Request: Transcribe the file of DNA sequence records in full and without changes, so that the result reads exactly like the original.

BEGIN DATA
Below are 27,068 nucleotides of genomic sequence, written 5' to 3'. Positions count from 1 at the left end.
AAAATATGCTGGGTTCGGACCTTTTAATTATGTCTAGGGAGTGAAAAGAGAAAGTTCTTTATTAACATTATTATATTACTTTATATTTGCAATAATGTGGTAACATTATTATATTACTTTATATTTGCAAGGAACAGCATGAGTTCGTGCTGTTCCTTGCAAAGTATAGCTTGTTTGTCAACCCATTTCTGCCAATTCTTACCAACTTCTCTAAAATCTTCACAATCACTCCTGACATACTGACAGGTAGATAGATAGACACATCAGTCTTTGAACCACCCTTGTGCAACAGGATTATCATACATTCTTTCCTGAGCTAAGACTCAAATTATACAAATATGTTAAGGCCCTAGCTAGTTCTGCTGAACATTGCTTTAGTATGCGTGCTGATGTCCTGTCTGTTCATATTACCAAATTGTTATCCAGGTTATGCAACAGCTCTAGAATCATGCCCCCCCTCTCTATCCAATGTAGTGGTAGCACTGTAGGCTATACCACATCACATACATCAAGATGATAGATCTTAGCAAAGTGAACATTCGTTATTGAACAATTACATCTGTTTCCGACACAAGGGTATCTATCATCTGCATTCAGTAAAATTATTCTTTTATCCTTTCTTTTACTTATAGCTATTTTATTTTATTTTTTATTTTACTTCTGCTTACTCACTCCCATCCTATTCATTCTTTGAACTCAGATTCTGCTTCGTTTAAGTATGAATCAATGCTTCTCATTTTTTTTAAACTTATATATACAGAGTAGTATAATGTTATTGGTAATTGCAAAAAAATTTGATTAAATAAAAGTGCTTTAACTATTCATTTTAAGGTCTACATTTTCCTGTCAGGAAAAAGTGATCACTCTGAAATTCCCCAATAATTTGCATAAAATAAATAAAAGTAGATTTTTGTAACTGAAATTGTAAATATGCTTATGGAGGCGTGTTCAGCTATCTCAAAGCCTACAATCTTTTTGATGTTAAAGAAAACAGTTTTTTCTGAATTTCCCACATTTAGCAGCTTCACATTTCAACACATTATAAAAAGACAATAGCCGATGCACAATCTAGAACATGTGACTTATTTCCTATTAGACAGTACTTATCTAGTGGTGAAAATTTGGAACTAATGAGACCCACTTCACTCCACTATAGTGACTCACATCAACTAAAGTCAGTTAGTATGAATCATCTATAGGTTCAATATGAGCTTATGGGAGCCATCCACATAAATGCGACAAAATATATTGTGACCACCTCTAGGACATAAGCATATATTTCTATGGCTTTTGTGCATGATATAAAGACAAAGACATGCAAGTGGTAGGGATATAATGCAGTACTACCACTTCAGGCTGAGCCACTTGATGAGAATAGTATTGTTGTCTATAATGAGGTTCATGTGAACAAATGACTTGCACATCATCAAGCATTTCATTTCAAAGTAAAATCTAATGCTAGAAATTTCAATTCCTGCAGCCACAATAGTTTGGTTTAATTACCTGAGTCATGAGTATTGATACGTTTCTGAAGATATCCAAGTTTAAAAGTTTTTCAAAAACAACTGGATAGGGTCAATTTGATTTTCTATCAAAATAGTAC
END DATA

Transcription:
Below are 27,068 nucleotides of genomic sequence, written 5' to 3'. Positions count from 1 at the left end.
AAAATATGCTGGGTTCGGACCTTTTAATTATGTCTAGGGAGTGAAAAGAGAAAGTTCTTTATTAACATTATTATATTACTTTATATTTGCAATAATGTGGTAACATTATTATATTACTTTATATTTGCAAGGAACAGCATGAGTTCGTGCTGTTCCTTGCAAAGTATAGCTTGTTTGTCAACCCATTTCTGCCAATTCTTACCAACTTCTCTAAAATCTTCACAATCACTCCTGACATACTGACAGGTAGATAGATAGACACATCAGTCTTTGAACCACCCTTGTGCAACAGGATTATCATACATTCTTTCCTGAGCTAAGACTCAAATTATACAAATATGTTAAGGCCCTAGCTAGTTCTGCTGAACATTGCTTTAGTATGCGTGCTGATGTCCTGTCTGTTCATATTACCAAATTGTTATCCAGGTTATGCAACAGCTCTAGAATCATGCCCCCCCTCTCTATCCAATGTAGTGGTAGCACTGTAGGCTATACCACATCACATACATCAAGATGATAGATCTTAGCAAAGTGAACATTCGTTATTGAACAATTACATCTGTTTCCGACACAAGGGTATCTATCATCTGCATTCAGTAAAATTATTCTTTTATCCTTTCTTTTACTTATAGCTATTTTATTTTATTTTTTATTTTACTTCTGCTTACTCACTCCCATCCTATTCATTCTTTGAACTCAGATTCTGCTTCGTTTAAGTATGAATCAATGCTTCTCATTTTTTTTAAACTTATATATACAGAGTAGTATAATGTTATTGGTAATTGCAAAAAAATTTGATTAAATAAAAGTGCTTTAACTATTCATTTTAAGGTCTACATTTTCCTGTCAGGAAAAAGTGATCACTCTGAAATTCCCCAATAATTTGCATAAAATAAATAAAAGTAGATTTTTGTAACTGAAATTGTAAATATGCTTATGGAGGCGTGTTCAGCTATCTCAAAGCCTACAATCTTTTTGATGTTAAAGAAAACAGTTTTTTCTGAATTTCCCACATTTAGCAGCTTCACATTTCAACACATTATAAAAAGACAATAGCCGATGCACAATCTAGAACATGTGACTTATTTCCTATTAGACAGTACTTATCTAGTGGTGAAAATTTGGAACTAATGAGACCCACTTCACTCCACTATAGTGACTCACATCAACTAAAGTCAGTTAGTATGAATCATCTATAGGTTCAATATGAGCTTATGGGAGCCATCCACATAAATGCGACAAAATATATTGTGACCACCTCTAGGACATAAGCATATATTTCTATGGCTTTTGTGCATGATATAAAGACAAAGACATGCAAGTGGTAGGGATATAATGCAGTACTACCACTTCAGGCTGAGCCACTTGATGAGAATAGTATTGTTGTCTATAATGAGGTTCATGTGAACAAATGACTTGCACATCATCAAGCATTTCATTTCAAAGTAAAATCTAATGCTAGAAATTTCAATTCCTGCAGCCACAATAGTTTGGTTTAATTACCTGAGTCATGAGTATTGATACGTTTCTGAAGATATCCAAGTTTAAAAGTTTTTCAAAAACAACTGGATAGGGTCAATTTGATTTTCTATCAAAATAGTAC